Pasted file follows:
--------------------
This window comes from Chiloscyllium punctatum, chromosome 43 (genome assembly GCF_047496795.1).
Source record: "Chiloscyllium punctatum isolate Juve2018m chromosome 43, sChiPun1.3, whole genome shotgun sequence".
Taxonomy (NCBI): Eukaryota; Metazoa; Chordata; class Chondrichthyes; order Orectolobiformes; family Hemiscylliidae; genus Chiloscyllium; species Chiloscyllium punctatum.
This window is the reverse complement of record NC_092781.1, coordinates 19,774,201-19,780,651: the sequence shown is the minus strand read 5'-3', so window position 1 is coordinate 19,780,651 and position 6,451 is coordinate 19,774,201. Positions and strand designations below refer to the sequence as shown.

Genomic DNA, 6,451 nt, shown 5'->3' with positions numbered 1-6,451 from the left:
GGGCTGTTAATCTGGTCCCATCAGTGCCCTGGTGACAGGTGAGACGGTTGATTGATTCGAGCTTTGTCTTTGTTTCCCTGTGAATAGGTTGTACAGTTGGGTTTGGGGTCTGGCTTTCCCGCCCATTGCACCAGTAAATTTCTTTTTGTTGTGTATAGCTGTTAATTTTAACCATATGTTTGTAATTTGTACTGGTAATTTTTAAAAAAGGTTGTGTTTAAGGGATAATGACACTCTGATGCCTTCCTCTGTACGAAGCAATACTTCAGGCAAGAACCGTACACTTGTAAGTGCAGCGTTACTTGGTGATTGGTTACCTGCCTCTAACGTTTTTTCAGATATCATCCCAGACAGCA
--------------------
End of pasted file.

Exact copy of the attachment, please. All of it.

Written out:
This window comes from Chiloscyllium punctatum, chromosome 43 (genome assembly GCF_047496795.1).
Source record: "Chiloscyllium punctatum isolate Juve2018m chromosome 43, sChiPun1.3, whole genome shotgun sequence".
Taxonomy (NCBI): Eukaryota; Metazoa; Chordata; class Chondrichthyes; order Orectolobiformes; family Hemiscylliidae; genus Chiloscyllium; species Chiloscyllium punctatum.
This window is the reverse complement of record NC_092781.1, coordinates 19,774,201-19,780,651: the sequence shown is the minus strand read 5'-3', so window position 1 is coordinate 19,780,651 and position 6,451 is coordinate 19,774,201. Positions and strand designations below refer to the sequence as shown.

Genomic DNA, 6,451 nt, shown 5'->3' with positions numbered 1-6,451 from the left:
GGGCTGTTAATCTGGTCCCATCAGTGCCCTGGTGACAGGTGAGACGGTTGATTGATTCGAGCTTTGTCTTTGTTTCCCTGTGAATAGGTTGTACAGTTGGGTTTGGGGTCTGGCTTTCCCGCCCATTGCACCAGTAAATTTCTTTTTGTTGTGTATAGCTGTTAATTTTAACCATATGTTTGTAATTTGTACTGGTAATTTTTAAAAAAGGTTGTGTTTAAGGGATAATGACACTCTGATGCCTTCCTCTGTACGAAGCAATACTTCAGGCAAGAACCGTACACTTGTAAGTGCAGCGTTACTTGGTGATTGGTTACCTGCCTCTAACGTTTTTTCAGATATCATCCCAGACAGCA